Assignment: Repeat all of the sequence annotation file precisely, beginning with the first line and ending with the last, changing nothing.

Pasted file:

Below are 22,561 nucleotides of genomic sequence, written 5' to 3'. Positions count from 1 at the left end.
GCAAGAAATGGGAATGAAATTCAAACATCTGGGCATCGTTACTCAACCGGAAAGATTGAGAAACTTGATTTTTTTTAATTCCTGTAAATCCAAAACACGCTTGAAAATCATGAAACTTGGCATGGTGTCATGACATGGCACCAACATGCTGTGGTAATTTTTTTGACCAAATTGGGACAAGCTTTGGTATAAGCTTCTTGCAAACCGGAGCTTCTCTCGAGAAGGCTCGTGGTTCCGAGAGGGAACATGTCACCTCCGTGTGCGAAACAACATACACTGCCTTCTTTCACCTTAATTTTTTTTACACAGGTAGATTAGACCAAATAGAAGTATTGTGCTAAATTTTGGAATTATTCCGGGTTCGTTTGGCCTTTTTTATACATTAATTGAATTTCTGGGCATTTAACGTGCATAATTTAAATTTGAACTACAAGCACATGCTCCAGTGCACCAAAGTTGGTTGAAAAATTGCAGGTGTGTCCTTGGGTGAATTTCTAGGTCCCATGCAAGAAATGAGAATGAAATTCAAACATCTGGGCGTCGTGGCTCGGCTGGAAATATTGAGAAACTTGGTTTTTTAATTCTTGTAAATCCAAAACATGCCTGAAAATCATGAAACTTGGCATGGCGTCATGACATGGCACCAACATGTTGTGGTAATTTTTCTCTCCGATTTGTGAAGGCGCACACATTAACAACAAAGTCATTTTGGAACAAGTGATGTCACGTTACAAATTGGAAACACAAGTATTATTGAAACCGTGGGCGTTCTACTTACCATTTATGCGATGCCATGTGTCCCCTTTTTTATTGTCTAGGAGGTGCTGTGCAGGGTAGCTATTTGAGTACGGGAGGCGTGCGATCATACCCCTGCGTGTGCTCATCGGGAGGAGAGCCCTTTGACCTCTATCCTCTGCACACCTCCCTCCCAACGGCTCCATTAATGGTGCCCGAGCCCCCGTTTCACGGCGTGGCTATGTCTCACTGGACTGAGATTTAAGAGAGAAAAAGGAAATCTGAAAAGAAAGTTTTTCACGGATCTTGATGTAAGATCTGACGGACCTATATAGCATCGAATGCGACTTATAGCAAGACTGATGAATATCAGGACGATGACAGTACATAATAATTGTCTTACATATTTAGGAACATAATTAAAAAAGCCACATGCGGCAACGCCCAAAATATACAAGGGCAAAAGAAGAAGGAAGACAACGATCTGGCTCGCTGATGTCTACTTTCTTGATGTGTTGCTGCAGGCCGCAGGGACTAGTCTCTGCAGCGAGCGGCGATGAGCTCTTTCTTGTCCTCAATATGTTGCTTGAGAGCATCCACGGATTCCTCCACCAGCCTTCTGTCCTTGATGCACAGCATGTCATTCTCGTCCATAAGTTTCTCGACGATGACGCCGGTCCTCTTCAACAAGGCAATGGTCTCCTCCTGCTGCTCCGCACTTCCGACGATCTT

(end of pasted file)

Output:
Below are 22,561 nucleotides of genomic sequence, written 5' to 3'. Positions count from 1 at the left end.
GCAAGAAATGGGAATGAAATTCAAACATCTGGGCATCGTTACTCAACCGGAAAGATTGAGAAACTTGATTTTTTTTAATTCCTGTAAATCCAAAACACGCTTGAAAATCATGAAACTTGGCATGGTGTCATGACATGGCACCAACATGCTGTGGTAATTTTTTTGACCAAATTGGGACAAGCTTTGGTATAAGCTTCTTGCAAACCGGAGCTTCTCTCGAGAAGGCTCGTGGTTCCGAGAGGGAACATGTCACCTCCGTGTGCGAAACAACATACACTGCCTTCTTTCACCTTAATTTTTTTTACACAGGTAGATTAGACCAAATAGAAGTATTGTGCTAAATTTTGGAATTATTCCGGGTTCGTTTGGCCTTTTTTATACATTAATTGAATTTCTGGGCATTTAACGTGCATAATTTAAATTTGAACTACAAGCACATGCTCCAGTGCACCAAAGTTGGTTGAAAAATTGCAGGTGTGTCCTTGGGTGAATTTCTAGGTCCCATGCAAGAAATGAGAATGAAATTCAAACATCTGGGCGTCGTGGCTCGGCTGGAAATATTGAGAAACTTGGTTTTTTAATTCTTGTAAATCCAAAACATGCCTGAAAATCATGAAACTTGGCATGGCGTCATGACATGGCACCAACATGTTGTGGTAATTTTTCTCTCCGATTTGTGAAGGCGCACACATTAACAACAAAGTCATTTTGGAACAAGTGATGTCACGTTACAAATTGGAAACACAAGTATTATTGAAACCGTGGGCGTTCTACTTACCATTTATGCGATGCCATGTGTCCCCTTTTTTATTGTCTAGGAGGTGCTGTGCAGGGTAGCTATTTGAGTACGGGAGGCGTGCGATCATACCCCTGCGTGTGCTCATCGGGAGGAGAGCCCTTTGACCTCTATCCTCTGCACACCTCCCTCCCAACGGCTCCATTAATGGTGCCCGAGCCCCCGTTTCACGGCGTGGCTATGTCTCACTGGACTGAGATTTAAGAGAGAAAAAGGAAATCTGAAAAGAAAGTTTTTCACGGATCTTGATGTAAGATCTGACGGACCTATATAGCATCGAATGCGACTTATAGCAAGACTGATGAATATCAGGACGATGACAGTACATAATAATTGTCTTACATATTTAGGAACATAATTAAAAAAGCCACATGCGGCAACGCCCAAAATATACAAGGGCAAAAGAAGAAGGAAGACAACGATCTGGCTCGCTGATGTCTACTTTCTTGATGTGTTGCTGCAGGCCGCAGGGACTAGTCTCTGCAGCGAGCGGCGATGAGCTCTTTCTTGTCCTCAATATGTTGCTTGAGAGCATCCACGGATTCCTCCACCAGCCTTCTGTCCTTGATGCACAGCATGTCATTCTCGTCCATAAGTTTCTCGACGATGACGCCGGTCCTCTTCAACAAGGCAATGGTCTCCTCCTGCTGCTCCGCACTTCCGACGATCTT